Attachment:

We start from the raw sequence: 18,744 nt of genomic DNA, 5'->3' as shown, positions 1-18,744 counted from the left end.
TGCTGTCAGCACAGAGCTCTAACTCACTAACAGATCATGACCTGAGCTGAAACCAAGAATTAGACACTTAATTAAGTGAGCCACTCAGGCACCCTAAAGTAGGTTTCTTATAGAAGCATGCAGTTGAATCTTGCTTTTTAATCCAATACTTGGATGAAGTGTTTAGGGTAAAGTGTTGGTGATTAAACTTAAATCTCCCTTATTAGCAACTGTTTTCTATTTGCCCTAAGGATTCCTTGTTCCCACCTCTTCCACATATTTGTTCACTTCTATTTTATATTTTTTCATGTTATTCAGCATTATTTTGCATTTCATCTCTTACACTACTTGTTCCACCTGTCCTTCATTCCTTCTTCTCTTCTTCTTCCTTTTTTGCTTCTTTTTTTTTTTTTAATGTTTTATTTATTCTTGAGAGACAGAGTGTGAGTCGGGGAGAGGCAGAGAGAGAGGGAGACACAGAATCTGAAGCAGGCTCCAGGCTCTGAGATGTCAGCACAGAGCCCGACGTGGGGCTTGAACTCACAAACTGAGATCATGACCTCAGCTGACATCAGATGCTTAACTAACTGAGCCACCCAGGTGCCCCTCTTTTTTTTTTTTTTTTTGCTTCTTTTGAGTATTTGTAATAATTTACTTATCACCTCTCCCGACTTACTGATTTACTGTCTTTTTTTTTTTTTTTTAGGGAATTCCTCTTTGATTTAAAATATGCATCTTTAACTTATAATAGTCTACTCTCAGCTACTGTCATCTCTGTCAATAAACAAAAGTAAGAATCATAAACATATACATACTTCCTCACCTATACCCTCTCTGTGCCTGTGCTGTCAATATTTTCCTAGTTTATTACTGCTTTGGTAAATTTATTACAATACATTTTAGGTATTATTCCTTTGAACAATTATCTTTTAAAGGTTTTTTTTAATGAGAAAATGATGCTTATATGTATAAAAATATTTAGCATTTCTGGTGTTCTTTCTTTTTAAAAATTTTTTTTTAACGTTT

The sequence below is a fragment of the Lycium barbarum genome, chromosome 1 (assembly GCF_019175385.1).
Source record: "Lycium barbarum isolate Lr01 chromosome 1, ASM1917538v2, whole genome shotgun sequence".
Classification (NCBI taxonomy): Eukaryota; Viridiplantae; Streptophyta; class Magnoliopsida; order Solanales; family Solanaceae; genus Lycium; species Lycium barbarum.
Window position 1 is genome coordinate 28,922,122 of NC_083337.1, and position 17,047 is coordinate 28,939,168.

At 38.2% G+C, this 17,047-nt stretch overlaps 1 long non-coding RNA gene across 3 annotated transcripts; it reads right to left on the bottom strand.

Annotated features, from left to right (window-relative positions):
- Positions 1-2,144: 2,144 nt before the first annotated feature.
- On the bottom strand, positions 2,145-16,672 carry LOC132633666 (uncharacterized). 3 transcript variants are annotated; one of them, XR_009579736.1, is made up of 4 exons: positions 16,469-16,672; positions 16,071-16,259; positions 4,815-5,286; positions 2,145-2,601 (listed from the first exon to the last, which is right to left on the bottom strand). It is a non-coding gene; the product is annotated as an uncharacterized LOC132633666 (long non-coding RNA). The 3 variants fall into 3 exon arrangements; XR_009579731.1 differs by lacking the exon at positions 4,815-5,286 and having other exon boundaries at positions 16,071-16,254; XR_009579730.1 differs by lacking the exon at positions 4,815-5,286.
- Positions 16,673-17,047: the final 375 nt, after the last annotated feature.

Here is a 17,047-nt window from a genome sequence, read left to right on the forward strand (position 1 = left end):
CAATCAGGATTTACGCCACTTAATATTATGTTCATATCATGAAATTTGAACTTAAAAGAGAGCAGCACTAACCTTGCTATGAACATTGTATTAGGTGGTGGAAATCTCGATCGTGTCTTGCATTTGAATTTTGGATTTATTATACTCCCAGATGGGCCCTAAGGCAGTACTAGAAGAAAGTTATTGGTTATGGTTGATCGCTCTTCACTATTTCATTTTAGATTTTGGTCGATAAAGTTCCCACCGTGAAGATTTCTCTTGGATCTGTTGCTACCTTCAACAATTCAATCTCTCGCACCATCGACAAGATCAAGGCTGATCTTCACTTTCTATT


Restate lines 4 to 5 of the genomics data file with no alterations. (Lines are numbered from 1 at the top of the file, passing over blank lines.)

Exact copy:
Source record: "Lycium barbarum isolate Lr01 chromosome 1, ASM1917538v2, whole genome shotgun sequence".
Classification (NCBI taxonomy): Eukaryota; Viridiplantae; Streptophyta; class Magnoliopsida; order Solanales; family Solanaceae; genus Lycium; species Lycium barbarum.